Anticancer therapies from renewable sources

Lead Research Organisation: University of Nottingham
Department Name: Sch of Chemistry


Well over 50% of anti-cancer drugs take their inspiration from molecules that were isolated from Nature (so called Natural Products). During this PhD project you will explore the preparation of anticancer natural products from renewable starting materials. Depending upon your scientific background and previous lab experience, we can offer a selection of specific targets that could be accessed using a blend of synthetic chemistry and synthetic biology. Possible molecular targets are the taxanes (e.g. Taxol), glycosyldiglycerides and/or homoharringtonine (HHT), which represent three distinct structural types (and biosynthetic origins), and display their anti-cancer activity by three different mechanisms (microtubule stabilisation, translation initiation inhibition, translation elongation inhibition). These molecules can all be extracted from plant species, but sustainable/renewable routes for their large scale production are required. During this PhD we will explore preparing these materials synthetically from simpler renewable precursor building blocks, and/or we can exploit protein overexpression techniques to produce them in a host organism (or a combination of the two).
Taxanes: Previous work in our laboratory has shown that taxadiene, the key precursor to Taxol, can be prepared in two different ways using either synthetic chemistry or synthetic biology. In the synthetic chemistry approach, we synthesised taxadiene from the simpler renewable terpene farnesol, and using synthetic biology we were able to overexpresss taxadiene synthase in tomato plants that then produced taxadiene instead of the usual carotenoid pigments. During this PhD project we want to advance this science to explore further steps along the pathway to Taxol, and this will involve exploration of chemical and/or biological oxidation of the hydrocarbon taxadiene scaffold.

Glycosyldiglycerides: Previous work in our laboratory has shown that certain glycosyldiglycerides can be extracted from plant species, and that they show novel anti-cancer activity. Specifically, these molecules are newly discovered selective inhibitors of protein translation, and they have shown efficacy in vivo. These molecules have a modular construction (sugar-glycerol linker-lipid sidechain) and they are readily prepared in the laboratory. During this PhD we plan to synthesise a wide variety of analogues of these molecules to explore their structure/activity relationship. Furthermore, we will also examine methods to improve their drug-like properties.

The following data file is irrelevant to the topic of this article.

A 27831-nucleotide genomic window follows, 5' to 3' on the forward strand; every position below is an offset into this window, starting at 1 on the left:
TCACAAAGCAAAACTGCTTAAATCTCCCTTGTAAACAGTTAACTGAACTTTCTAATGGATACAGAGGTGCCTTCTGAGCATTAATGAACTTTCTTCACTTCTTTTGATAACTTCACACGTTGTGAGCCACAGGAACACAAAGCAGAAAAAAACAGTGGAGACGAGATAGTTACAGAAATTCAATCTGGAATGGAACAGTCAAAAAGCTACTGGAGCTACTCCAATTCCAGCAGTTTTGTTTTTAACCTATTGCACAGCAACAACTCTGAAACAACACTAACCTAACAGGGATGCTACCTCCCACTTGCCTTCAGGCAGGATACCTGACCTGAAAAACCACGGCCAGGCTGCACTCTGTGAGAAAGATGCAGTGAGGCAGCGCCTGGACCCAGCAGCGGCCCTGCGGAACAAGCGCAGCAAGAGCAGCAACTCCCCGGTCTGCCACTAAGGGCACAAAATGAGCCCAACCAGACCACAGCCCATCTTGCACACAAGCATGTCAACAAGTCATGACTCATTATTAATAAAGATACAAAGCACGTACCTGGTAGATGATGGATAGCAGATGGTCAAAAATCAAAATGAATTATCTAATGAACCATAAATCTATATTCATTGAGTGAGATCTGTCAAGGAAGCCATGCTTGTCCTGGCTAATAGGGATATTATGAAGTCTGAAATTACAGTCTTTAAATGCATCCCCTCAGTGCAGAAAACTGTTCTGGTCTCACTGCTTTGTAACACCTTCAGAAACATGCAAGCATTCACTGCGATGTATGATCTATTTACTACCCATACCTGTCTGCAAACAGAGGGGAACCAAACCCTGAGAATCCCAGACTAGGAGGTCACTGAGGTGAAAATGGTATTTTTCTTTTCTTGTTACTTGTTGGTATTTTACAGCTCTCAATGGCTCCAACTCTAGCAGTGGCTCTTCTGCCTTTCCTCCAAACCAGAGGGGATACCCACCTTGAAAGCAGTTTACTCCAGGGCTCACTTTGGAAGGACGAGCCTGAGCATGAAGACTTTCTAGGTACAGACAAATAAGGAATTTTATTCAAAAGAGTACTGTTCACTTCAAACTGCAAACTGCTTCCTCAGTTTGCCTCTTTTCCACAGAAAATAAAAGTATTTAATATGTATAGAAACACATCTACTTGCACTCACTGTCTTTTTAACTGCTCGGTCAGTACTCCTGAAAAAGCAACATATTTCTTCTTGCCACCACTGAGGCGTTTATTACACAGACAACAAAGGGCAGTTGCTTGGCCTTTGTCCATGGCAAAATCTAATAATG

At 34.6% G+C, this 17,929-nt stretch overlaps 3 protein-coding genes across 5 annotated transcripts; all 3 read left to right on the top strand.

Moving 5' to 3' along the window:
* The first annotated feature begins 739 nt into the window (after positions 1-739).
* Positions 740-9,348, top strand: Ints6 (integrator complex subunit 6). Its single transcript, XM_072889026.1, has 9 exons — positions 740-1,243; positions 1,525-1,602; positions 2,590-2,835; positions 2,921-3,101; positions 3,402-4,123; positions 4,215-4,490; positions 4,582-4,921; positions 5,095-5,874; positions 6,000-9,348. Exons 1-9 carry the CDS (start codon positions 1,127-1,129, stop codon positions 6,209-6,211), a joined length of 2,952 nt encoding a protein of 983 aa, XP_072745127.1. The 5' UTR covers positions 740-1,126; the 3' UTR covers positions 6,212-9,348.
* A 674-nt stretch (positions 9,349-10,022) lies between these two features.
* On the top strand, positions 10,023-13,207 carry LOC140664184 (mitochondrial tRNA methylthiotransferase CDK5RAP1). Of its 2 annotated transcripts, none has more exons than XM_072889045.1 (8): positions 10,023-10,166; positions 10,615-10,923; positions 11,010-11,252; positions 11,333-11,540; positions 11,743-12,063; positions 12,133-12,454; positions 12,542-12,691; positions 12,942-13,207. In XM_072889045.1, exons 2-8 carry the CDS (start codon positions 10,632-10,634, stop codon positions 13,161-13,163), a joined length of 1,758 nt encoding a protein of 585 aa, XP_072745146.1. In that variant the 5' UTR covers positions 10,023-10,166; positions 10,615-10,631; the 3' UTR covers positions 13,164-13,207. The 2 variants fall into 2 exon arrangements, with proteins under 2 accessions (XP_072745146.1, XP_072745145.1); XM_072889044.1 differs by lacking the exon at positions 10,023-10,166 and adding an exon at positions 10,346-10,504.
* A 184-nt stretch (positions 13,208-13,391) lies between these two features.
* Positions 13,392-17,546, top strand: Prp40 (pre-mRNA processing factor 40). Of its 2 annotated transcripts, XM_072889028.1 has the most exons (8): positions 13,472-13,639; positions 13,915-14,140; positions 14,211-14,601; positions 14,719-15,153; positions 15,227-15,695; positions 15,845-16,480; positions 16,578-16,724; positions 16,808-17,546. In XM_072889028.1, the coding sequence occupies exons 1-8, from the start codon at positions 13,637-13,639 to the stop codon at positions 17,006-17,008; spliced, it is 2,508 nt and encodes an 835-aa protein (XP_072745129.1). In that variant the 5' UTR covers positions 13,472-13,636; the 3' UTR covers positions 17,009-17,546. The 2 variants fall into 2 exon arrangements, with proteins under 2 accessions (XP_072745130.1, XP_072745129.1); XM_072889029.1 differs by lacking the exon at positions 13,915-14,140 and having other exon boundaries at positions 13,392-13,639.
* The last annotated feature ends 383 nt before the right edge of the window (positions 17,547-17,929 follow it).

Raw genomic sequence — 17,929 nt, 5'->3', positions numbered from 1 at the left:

Homoharringtonine (HHT): Previous work in our laboratory has resulted in the synthesis of the alkaloid core of HHT. This alkaloid core is called cephalotaxine and it is also produced by the same Japanese Plum Yew tree that produces HHT, and the structures only differ by the presence/absence of an ester side chain. During this project, we will examine the use of biotransformations to attach the ester side chain to cephalotaxine to produce HHT. This will require you to first synthesise the required side chain carboxylic acid, and then explore the use of enzymes for the key biocatalytic esterification reaction.

References to learn more:
1. Howat, S., Park, B., Oh, I. S., Jin, Y-W., Lee, E-K., & Loake, G. J. Paclitaxel: biosynthesis,
production and future prospects. New Biotechnology, 2014, 31, 242-245.
2. Bhat, M., Robichaud, N., Hulea, L. et al. Targeting the translation machinery in cancer. Nat
Rev Drug Discov 2015, 14, 261-278 doi:10.1038/nrd4505


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Studentship Projects

Project Reference Relationship Related To Start End Student Name
BB/T008369/1 30/09/2020 29/09/2028
2433769 Studentship BB/T008369/1 30/09/2020 29/09/2024